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The Malaysian Sakura - Tabebuia
Published on: Tuesday, May 05, 2015
By: Anthea Phillips
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Once or twice a year during the dry season, the beautiful Malaysian Sakura trees bloom, becoming covered in masses of pinky blossoms of different shades from deep pink to white. Of course, these trees are not really Sakura trees, which are flowering cherries in a completely different family of plants.

In Japan, viewing of the beautiful Sakura or cherry trees in bloom is a major event – special parties are held to view the cherry blossom and picnics are held under the flowering trees.

Sakura Cherry blossoms

Even though our Malaysian Sakura are not cherry trees, their flowers can cover the trees like masses of cherry blossom and somehow the name has stuck.

Nor are Malaysian Sakura from Malaysia! In fact, like so many of the flowering trees planted in Malaysian parks and gardens and along the roadsides, they are introduced from South and Central America and the Caribbean, where there are about 100 species growing as small to large trees.

The most beautiful flowering trees in the world?

Not all species flower readily in our ever wet climate and in the southern parts of Peninsular Malaysia and Borneo there are perhaps only two that will flower well, and then only after a long dry period, but when they do burst into blossom, for about a week or so, they are spectacular, especially if the tree has dropped most of its leaves.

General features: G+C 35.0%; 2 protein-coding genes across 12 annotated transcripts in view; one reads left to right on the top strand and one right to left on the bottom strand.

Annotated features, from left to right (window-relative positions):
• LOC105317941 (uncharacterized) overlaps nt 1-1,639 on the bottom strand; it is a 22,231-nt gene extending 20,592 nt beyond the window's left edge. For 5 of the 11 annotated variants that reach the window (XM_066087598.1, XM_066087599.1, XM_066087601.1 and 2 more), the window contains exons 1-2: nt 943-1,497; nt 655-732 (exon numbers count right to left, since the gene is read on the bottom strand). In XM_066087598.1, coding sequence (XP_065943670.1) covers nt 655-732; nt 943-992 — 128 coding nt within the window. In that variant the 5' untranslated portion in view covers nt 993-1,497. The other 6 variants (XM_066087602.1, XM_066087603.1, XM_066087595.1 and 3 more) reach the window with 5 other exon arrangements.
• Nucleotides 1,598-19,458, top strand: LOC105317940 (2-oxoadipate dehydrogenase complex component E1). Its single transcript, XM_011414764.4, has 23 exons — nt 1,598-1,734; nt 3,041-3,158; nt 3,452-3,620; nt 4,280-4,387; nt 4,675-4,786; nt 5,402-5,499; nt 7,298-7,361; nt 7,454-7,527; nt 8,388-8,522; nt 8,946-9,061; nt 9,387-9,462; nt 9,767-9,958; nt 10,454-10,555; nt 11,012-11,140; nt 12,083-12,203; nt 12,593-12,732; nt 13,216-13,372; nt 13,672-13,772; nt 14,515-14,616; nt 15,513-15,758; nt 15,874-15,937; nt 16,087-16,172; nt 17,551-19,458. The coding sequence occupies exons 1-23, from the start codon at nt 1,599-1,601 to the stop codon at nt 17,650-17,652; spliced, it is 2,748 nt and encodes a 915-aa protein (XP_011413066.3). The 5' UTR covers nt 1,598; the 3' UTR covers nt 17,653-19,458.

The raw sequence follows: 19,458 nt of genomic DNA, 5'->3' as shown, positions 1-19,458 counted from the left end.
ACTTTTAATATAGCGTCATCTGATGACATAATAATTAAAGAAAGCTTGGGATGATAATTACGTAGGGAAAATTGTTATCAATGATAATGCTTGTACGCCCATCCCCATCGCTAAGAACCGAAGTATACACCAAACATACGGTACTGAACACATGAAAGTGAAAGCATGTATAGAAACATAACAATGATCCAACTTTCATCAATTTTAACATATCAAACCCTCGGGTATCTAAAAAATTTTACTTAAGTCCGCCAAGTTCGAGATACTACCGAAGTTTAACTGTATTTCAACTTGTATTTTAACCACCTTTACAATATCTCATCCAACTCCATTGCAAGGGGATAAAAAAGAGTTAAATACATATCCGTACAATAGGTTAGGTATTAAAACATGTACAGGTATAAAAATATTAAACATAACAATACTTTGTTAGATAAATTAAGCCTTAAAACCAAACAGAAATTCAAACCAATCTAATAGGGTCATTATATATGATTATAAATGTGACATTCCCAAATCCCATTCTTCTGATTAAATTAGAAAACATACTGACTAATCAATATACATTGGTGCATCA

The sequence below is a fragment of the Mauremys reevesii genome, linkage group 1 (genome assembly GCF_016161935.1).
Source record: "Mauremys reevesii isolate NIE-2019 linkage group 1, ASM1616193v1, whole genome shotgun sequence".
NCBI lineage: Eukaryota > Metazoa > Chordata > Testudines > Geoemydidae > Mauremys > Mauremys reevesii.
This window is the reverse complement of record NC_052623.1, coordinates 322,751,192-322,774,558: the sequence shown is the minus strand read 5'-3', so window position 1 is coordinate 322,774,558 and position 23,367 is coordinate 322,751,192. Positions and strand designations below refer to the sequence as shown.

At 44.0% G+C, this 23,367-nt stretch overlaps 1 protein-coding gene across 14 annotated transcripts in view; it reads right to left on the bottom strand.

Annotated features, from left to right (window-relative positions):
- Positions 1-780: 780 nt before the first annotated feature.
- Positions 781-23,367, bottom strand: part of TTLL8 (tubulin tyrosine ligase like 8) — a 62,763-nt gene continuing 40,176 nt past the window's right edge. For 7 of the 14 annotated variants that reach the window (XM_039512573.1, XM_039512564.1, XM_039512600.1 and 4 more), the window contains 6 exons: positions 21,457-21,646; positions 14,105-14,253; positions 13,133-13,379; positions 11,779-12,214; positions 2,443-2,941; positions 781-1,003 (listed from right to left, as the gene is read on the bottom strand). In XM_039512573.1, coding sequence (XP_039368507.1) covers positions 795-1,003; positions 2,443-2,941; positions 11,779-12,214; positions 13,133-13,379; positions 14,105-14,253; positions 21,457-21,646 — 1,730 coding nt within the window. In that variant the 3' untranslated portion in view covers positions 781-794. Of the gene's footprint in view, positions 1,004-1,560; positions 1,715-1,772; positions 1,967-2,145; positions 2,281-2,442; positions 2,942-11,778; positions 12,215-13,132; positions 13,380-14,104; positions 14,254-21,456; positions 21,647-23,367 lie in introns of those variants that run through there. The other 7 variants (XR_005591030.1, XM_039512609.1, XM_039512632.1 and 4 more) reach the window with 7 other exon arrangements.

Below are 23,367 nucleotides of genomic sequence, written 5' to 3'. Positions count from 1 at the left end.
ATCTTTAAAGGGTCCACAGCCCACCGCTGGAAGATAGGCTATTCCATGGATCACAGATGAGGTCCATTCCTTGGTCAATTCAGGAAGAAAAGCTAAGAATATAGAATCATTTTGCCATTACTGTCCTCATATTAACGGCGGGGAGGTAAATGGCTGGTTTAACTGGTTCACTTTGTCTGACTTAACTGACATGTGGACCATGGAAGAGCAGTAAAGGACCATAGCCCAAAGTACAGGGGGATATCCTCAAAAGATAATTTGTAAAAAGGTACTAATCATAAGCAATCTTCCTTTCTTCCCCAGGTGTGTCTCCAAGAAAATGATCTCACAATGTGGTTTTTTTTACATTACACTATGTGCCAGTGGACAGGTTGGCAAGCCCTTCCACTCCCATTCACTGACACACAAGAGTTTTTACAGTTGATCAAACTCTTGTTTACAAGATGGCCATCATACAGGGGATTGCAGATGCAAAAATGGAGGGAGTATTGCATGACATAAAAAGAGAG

They have been called some of the most beautiful flowering trees in the world and in their native homeland, they can be so spectacular that the lovely pinky-purple-flowered Pink Poui (Tabebuia rosea) is the national tree of El Salvador, while the pink-flowered Ipe, (Tabebuia impetiginosa), is the national flower of both Brazil and Paraguay, and the national tree of Venezuela is the yellow-flowered Golden Goddess (Tabebuia chrysantha).

The Pink Poui

Most of the trees planted around KK are the common Pink Poui (Tabebuia rosea). The name ‘poui’ comes from a local name used in Trinidad in the Caribbean, while the scientific name of Tabebuia comes from a local name used in mainland South America.

According to Manual P. Correa, a Portuguese botanist, who wrote a massive six-volume dictionary on the useful plants of Brazil, published in 1926, the word is derived from “tacyba bebuya”, a name used by the local Tupi Indian people, which means ‘ant-wood”, but he does not explain why.

Don’t call it Pink Tecoma!

Another name I have come across in Malaysia is the Pink Tecoma, but the names of two different plants have become confused here.

Tecoma is actually the Latin name for a more shrubby plant in the same family as the Poui, with similar trumpet-shaped flowers which are bright yellow and which is called Yellow Bells. It is a common ornamental shrub in gardens throughout Malaysia, but should not be confused with the Poui trees which are all species of Tabebuia.